I’ve been a Star Wars fan since childhood. I have an affinity for George Lucas’ original trilogy, although I have to admit that I loathed the prequels and have a love-hate relationship with Disney’s third trilogy.

One of the brightest spots of the Disney-Star Wars partnership was 2016’s Rogue One. That brilliant film told the story of Jyn Erso, the fugitive daughter of a scientist that the Empire has forced to build the Death Star. Erso teams up with Rebel Alliance intelligence officer Cassian Andor to steal the plans that set the Star Wars plot in motion.

This year, Disney+ broadcast a television streaming series that gave Andor’s backstory. Andor debuted September 21, with Disney+ premiering the first three episodes. Disney is running the first two episodes on ABC on November 23, on FX on November 24, and on Freeform on November 25. These episodes will also stream on Hulu through December 7.

It’s easy to think of running these episodes on other platforms as a ploy to get more people to subscribe to Disney+, but trust me: Andor is worth it, even if you’re not a fan of the Star Wars universe.

Andor is only sci-fi on its surface (trust me: I’m not a sci-fi fan outside of Star Wars). Sure, there are spaceships and alien creatures, and the presence of the Empire looms over everything. But the show has elements of war movies, cloak-and-dagger thrillers, and prison-break films, and the machinations of how to fund a nascent movement to topple the power structure are intriguing. There’s also a moving family subplot and another plot involving a disgraced low-level security worker bee who mounts a Javert-style quest to bring Andor down.

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Some people have shied away from Disney programming for the company’s stated commitment to wokeness. One of the actresses on the show gave conservatives reason to be cautious. Irish actress Fiona Shaw, who plays Andor’s adoptive mother, told Empire that the show is “a great, scurrilous [take] on the Trumpian world” and that “[In the show] the Empire is taking over, and it feels like the same thing is happening in reality, too.”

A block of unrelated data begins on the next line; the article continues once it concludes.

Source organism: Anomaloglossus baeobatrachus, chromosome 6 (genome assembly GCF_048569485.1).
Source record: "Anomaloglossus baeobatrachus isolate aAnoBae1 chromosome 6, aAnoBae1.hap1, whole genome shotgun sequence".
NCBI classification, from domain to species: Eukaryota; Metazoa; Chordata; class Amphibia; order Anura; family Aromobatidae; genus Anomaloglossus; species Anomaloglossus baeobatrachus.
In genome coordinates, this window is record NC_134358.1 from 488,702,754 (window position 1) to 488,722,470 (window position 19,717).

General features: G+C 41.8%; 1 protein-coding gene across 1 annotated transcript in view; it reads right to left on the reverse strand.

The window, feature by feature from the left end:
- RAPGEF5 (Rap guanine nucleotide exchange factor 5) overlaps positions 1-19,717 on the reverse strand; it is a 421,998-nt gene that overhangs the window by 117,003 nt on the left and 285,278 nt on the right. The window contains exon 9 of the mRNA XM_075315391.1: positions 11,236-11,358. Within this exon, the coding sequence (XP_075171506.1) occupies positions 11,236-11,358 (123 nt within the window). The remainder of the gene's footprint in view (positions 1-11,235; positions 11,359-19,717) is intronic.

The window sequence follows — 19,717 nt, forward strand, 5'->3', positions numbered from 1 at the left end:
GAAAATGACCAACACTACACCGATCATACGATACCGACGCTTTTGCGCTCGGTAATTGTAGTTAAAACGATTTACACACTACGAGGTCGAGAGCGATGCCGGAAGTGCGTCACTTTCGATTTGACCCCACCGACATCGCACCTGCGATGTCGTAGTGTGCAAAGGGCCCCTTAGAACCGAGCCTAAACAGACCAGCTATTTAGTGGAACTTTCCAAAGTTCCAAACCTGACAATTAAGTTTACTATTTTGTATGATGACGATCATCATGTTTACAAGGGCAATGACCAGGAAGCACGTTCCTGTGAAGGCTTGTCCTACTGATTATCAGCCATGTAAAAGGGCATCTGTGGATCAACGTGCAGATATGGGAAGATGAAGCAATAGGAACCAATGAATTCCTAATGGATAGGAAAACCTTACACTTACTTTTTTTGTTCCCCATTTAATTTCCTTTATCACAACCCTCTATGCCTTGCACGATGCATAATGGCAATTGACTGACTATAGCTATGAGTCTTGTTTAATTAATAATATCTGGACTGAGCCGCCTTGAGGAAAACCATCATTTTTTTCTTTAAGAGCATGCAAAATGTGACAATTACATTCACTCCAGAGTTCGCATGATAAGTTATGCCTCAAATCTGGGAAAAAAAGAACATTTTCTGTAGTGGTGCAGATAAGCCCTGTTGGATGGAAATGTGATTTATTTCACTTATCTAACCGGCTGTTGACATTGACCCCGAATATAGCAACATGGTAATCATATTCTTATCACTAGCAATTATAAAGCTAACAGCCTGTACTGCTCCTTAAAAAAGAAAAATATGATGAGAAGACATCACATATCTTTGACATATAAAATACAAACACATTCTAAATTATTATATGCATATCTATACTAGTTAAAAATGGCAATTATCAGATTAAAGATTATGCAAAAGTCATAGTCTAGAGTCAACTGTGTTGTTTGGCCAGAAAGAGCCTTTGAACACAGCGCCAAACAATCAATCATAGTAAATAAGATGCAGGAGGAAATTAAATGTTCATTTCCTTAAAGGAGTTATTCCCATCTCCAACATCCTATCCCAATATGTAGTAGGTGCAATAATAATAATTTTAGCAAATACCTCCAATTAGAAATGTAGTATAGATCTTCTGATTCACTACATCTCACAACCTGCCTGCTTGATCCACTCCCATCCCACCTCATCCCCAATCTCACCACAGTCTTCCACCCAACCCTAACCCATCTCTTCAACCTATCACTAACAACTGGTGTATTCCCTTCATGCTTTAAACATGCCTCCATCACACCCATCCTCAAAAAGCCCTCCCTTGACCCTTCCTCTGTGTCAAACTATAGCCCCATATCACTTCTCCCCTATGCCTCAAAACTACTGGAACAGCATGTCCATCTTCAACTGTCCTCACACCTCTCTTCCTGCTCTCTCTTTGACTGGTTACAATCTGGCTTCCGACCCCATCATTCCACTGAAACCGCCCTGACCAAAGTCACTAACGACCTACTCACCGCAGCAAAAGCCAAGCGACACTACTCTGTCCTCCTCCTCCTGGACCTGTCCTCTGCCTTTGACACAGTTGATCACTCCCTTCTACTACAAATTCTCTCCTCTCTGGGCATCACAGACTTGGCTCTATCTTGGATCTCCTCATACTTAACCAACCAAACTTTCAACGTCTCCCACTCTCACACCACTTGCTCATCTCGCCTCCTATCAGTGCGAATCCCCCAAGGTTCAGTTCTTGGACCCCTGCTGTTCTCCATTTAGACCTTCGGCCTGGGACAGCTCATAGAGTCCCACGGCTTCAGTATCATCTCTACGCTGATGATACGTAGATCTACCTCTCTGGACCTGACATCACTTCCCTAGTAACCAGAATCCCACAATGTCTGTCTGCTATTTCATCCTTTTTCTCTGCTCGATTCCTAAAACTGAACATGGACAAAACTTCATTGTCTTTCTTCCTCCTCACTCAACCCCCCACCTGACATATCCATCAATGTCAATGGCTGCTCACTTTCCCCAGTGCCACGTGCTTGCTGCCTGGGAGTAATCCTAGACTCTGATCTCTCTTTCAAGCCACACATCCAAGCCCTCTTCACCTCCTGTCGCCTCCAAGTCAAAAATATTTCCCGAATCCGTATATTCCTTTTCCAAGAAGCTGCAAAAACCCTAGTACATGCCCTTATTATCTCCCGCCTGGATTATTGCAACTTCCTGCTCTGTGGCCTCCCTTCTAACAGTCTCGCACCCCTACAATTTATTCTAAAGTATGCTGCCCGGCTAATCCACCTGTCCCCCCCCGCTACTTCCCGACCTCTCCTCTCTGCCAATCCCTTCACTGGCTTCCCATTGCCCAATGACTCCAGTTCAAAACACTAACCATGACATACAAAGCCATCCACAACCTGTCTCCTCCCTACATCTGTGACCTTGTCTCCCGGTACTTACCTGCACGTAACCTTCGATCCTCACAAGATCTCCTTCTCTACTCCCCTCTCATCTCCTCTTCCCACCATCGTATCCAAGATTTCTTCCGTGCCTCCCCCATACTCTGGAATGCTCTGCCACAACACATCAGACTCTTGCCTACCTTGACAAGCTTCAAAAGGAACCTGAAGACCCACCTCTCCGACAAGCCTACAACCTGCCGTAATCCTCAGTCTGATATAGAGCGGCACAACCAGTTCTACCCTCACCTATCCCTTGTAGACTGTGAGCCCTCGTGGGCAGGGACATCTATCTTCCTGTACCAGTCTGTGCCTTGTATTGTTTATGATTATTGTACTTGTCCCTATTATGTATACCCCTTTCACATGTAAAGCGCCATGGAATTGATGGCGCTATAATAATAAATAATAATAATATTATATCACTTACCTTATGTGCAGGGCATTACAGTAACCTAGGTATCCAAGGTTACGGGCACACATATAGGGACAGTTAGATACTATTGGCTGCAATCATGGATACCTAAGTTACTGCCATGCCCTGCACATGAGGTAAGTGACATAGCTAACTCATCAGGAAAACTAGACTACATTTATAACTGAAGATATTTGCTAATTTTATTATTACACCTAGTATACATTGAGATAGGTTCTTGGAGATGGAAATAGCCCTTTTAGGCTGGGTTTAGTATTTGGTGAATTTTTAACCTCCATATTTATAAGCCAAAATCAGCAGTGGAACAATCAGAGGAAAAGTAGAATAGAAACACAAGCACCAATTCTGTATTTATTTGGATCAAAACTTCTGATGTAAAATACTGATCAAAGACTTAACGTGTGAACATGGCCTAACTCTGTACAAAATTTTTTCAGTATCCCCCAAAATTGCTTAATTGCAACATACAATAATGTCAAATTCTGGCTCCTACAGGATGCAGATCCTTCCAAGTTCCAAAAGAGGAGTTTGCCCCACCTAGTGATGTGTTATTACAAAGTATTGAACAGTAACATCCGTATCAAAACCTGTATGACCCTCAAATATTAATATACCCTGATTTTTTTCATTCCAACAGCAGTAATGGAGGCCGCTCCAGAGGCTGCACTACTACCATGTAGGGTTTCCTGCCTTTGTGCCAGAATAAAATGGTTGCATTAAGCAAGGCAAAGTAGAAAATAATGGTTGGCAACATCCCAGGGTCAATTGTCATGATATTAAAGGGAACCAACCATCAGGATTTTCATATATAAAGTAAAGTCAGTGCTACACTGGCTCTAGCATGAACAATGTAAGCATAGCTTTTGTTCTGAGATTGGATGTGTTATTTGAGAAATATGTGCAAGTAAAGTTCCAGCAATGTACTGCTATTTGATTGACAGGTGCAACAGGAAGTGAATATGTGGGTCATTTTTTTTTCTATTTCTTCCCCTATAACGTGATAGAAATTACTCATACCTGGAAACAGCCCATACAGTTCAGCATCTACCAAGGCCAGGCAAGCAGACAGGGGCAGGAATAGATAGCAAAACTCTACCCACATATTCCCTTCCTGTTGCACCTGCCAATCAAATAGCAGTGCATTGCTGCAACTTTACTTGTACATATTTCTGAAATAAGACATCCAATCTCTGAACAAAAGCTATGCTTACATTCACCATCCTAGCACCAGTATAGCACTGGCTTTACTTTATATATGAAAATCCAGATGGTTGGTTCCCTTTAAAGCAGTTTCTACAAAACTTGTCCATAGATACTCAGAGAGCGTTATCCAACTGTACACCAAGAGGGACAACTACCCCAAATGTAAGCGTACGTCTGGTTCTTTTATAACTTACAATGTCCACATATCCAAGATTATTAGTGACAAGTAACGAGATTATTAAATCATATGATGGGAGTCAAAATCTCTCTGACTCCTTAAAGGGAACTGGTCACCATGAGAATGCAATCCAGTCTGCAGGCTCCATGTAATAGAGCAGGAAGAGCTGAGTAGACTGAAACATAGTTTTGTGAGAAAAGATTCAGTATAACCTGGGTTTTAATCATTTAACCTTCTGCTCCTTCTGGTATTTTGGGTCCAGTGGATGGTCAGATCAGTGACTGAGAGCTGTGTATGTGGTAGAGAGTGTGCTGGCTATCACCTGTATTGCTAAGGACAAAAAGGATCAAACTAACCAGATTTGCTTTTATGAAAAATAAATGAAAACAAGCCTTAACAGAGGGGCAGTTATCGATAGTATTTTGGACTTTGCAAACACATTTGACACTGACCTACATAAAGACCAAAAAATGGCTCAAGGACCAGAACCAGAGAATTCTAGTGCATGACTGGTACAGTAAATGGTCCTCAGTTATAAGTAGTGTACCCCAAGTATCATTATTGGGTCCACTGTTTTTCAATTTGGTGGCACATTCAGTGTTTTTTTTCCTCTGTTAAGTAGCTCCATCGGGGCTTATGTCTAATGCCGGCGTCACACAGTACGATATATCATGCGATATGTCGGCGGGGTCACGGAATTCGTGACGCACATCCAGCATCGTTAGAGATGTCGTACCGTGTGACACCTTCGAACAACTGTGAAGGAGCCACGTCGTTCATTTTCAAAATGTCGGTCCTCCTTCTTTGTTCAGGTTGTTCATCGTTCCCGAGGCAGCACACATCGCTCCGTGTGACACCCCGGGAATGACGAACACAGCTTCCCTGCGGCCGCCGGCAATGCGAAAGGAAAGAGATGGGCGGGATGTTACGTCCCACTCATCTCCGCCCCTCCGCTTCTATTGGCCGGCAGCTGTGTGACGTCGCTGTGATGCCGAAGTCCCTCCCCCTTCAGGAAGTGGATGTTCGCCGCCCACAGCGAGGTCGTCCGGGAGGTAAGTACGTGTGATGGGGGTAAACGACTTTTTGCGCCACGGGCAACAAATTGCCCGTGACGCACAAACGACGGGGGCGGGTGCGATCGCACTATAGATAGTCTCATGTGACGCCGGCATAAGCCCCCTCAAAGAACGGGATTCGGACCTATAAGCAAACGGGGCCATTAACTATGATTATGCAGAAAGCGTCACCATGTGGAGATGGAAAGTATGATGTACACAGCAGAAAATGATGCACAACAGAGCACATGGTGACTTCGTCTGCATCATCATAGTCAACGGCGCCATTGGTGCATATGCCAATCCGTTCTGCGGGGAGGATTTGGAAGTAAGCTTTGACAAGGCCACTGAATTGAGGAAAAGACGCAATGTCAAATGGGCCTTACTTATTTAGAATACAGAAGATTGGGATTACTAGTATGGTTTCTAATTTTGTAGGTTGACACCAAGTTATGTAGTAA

Maybe that’s the intent of the creators and writers, but the crazy thing about Shaw’s observation is that the Galactic Empire’s actions throughout the series far more resemble the authoritarian left than they do anything even the most rabid left-winger could drum up against the right. In fact, one earnest young rebel on the show pens a manifesto that makes him sound like a right-leaning libertarian.

There’s precious little else on the show to trigger outrage. There are two female characters who may or may not be in a relationship with each other, but the whole situation is subtle and vague. And — best of all — there’s plenty of weaponry to hack off the anti-gun crowd.

Honestly, my only caveat for anyone who watches the first two episodes is that those episodes are rather slow, and the show’s real action kicks off with the third episode, which you’d need a Disney+ subscription to watch. But it’s so worth it. I encourage you to give Andor a try, even if you have to subscribe to Disney+ for a month or two to watch the whole thing. You won’t regret it.

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